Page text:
Setting a Scene

scenes photo

I discovered the other day that I set some of my scenes in the same places My characters seem to eat a lot. Well, that’s not too bad, is it? I mean, we all eat several times a day, right?

But this means I have several scenes set in the dining hall. Two or three scattered through the novel might be ok, four, five, six or seven? Um.

The thing is, it not only gets repetitive, it gets boring and samey for the reader. They feel like they’ve already read this scene, so I took my characters out of the dining hall and into a market place instead. With a few tweaks and extra description added, the scene improved vastly. I have a scene set in the buttery (not the place for churning butter:

store photo

, a place where the ‘butts’ of ale were stored), one in a barn and another in a hayloft. I even have one (okay, two) in a graveyard.

The trick is in thinking about your character’s daily lives and where they have to go. Anywhere can make an interesting scene – front doorstep of a house, library, beach, bathroom, skilift, lighthouse – and if it’s somewhere the main character shouldn’t be, so much the better!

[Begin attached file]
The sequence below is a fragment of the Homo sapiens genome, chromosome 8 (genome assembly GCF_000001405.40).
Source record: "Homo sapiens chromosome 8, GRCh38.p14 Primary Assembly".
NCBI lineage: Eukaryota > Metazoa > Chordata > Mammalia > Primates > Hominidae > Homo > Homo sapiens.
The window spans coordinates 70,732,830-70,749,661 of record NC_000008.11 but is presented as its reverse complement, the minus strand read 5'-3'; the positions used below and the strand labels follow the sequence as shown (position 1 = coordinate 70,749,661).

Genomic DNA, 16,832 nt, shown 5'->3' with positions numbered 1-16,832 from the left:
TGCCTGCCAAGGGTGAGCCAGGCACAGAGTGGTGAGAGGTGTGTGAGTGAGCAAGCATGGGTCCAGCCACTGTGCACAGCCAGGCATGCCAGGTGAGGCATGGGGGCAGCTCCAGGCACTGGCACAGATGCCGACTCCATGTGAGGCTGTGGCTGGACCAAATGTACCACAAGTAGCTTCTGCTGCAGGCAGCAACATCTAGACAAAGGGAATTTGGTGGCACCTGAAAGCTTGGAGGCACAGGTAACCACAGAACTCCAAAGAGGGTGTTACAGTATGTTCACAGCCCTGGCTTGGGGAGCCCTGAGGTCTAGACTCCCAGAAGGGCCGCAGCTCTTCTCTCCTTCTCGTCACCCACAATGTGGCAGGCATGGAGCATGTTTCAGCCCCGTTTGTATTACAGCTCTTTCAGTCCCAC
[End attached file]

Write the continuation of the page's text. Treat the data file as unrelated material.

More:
Some scenes need to take place in an enclosed space; this builds tension between the characters because they can’t easily get away from each other.

Other scenes are better suited to wider spaces. This can build pace and tension. Have the scene in the opposite setting your characters need. So, for example, if you have your hero desperately trying to find your heroine and they need to be together – then choose a wide open setting. They need to be together, and if they are far apart it creates tension.

If your heroine needs to escape a killer, have the scene in a tight space, thus building tension.

If a couple are have a fullblown argument, confine them to a

ski lift photo

and see what happens.

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